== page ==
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Let’s assume that director Stacey Stephens was well-intentioned and in search of genuine resonance when he opted to set his Fiddlehead Theatre Company production of “Jesus Christ Superstar’’ in the immediate aftermath of 9/11, amid the rubble of the Twin Towers.

This misbegotten “Superstar’’ would still have to be a lot better than it is to avoid the fatal whiff of exploitation.

What we’re left with instead is a feverish farrago that casts precious little light on the events of Sept. 11, 2001; on the musical by Andrew Lloyd Webber and Tim Rice; or on the final days of Jesus.

Like a high school teacher determined to make a vintage novel “relevant’’ to a classroom full of restive students, Stephens chases topicality at every turn, from a nod to Shepard Fairey’s famous Barack Obama “Hope’’ poster to a pre-crucifixion beating of Jesus designed to evoke police brutality to a swarm of hyperactive TV reporters, emblematic of the 24-hour cable-news mediascape we live in.

Obviously, this is far from the first production of “Superstar’’ to abound in contemporary flourishes. Rice and Lloyd Webber salted their rock opera with deliberate anachronisms. (It premiered in 1971 on Broadway, where it was revived three years ago.) Stephens’s decision to depict Mary Magdalene as transgender, and thus a representation of the social outcasts whom Jesus surrounded himself with, is an effective touch. The director does bring visual verve to certain scenes.


But this spectator, at least, could not shake the feeling that 9/11 has been used to lend Fiddlehead’s “Superstar’’ a gravitas it otherwise does little to earn. The production makes no persuasive or consistent connection between the journey of Jesus and the repercussions of the worst terrorist attack in US history.

Beyond that, one is struck by the fact many of the elements that Stephens takes such pains to contemporize are already embedded in “Jesus Christ Superstar’’ in its original form. In this sung-through rock opera, which features Lloyd Webber’s most melodically catchy score, lyricist Rice focused heavily on the machinery of hype and on the emptiness, inanity, and socially corrosive effects of celebrity culture. (Those themes would also be woven through “Evita,’’ Rice’s 1979 collaboration with Lloyd Webber.)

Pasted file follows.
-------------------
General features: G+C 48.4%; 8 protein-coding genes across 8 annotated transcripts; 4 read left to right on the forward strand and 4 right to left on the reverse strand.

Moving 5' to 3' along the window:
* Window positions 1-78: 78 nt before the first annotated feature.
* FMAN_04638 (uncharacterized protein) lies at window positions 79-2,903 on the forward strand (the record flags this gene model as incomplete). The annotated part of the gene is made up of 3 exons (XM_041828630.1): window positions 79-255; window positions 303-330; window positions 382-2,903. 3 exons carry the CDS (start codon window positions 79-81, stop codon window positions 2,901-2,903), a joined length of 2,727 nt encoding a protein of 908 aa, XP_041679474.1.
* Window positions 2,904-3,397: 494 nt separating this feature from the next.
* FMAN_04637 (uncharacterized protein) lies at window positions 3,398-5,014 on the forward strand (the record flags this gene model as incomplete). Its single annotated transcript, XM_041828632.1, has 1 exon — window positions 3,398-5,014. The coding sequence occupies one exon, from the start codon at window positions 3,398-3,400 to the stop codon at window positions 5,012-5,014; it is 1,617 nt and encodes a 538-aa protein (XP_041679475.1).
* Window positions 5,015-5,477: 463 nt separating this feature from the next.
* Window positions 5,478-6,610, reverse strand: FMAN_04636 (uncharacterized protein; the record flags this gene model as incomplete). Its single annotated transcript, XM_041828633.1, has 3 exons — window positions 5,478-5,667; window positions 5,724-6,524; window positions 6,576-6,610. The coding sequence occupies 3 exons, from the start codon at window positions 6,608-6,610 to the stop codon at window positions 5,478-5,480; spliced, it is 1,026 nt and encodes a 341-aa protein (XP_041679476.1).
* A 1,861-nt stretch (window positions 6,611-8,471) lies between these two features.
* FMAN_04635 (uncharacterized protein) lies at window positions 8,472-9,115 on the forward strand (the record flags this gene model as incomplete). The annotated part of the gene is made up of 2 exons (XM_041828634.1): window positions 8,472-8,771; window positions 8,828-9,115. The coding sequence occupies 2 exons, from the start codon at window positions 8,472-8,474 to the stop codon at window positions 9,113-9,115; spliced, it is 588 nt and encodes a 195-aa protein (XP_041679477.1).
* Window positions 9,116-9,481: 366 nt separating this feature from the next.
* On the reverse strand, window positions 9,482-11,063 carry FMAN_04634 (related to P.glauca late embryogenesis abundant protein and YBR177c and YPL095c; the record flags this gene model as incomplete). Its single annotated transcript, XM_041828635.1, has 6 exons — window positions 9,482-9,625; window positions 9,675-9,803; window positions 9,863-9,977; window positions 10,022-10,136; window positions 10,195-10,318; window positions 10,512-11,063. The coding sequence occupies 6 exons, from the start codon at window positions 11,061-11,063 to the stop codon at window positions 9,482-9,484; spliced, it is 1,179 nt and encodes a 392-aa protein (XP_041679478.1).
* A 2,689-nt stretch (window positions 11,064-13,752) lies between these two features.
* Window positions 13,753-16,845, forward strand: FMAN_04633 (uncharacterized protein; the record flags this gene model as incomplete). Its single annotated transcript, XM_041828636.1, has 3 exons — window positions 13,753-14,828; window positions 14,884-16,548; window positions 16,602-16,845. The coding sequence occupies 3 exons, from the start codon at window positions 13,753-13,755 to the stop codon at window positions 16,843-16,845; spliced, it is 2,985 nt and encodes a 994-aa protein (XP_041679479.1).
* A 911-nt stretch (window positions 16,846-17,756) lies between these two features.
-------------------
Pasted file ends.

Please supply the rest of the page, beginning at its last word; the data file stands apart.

The Fiddlehead production is off-putting from the start, opening as it does with news footage from 9/11, the images so familiar but still so raw and wrenching: smoke billowing from the towers, terrified New Yorkers scattering in fear and confusion. Then the onstage action (set design is by Mac Young) begins with a similar scene. We see dazed citizens staggering amid I-beams and debris, first responders helping the injured, TV reporters pressing survivors for interviews. And then out of the rubble of Ground Zero walks Jesus, a limp Mary Magdalene in his arms.

His rescue of Mary makes Jesus a media phenomenon (“The Savior and Our New Hope,’’ reads one Fox News headline). This average-guy-turned-messiah spreads his gospel the 21st century way: By authoring a best-selling book titled “Holding the World in My Hands,’’ which he signs for eager customers. (All of this clashes with the libretto’s references to Rome, Gethsemane, and the rest, but never mind.) As the contemporary correlative to chasing money-lenders from the temple, Jesus knocks over a souvenir table at Ground Zero. Soon enough, Jesus’s fame triggers a backlash, and the citizens who once lionized him are baying for blood.


The title role has always been a near-impossible one, and Justin Raymond Reeves is not able to surmount the challenge. Alternating between a complacent smirk and a vaguely annoyed expression, Reeves’s Jesus radiates little of the charisma that would explain those adoring hordes, though admittedly Rice’s libretto doesn’t give him much to work with.

As Judas, Devon Stone is occasionally compelling but seldom touches the true depths of anguish we need to feel from the conflicted betrayer of Jesus. Scott Caron does a creditable job as Mary Magdalene, though his performance of Mary’s big number, “I Don’t Know How to Love Him,’’ is vocally wobbly. He and other cast members are sometimes overpowered by the orchestra, or they don’t project forcefully enough — something that happens in far too many Boston-area musicals, and not just at Fiddlehead. Even when the words are sometimes wince-inducing, we need to be able to hear them.

Two standouts in the cast are Gene Dante as King Herod and Cristhian Mancinas-Garcia as Pontius Pilate. Dante brings a Vegas sizzle to the rousing, taunting rendition of “King Herod’s Song,’’ biting off lines like “Prove to me that You’re no fool/Walk across my swimming pool.’’ Mancinas-Garcia, for his part, convincingly traces Pilate’s journey from cocksure leader to helpless pawn of the mob. But they’re not enough to rescue this “Jesus Christ Superstar.’’


Music by Andrew Lloyd Webber. Lyrics by Tim Rice

Directed by Stacey Stephens


Set, Mac Young. Costumes, Stacey Stephens. Lights, Michael Clark-Wonson. Choreography, Kira Cowan-Troilo. Music director, Balint Varga.

Presented by Fiddlehead Theatre Company

At: Strand Theatre, Dorchester, through May 3

Tickets: $25-$45, 617-229-6494, www.fiddleheadtheatre.com

Don Aucoin can be reached at aucoin@globe.com.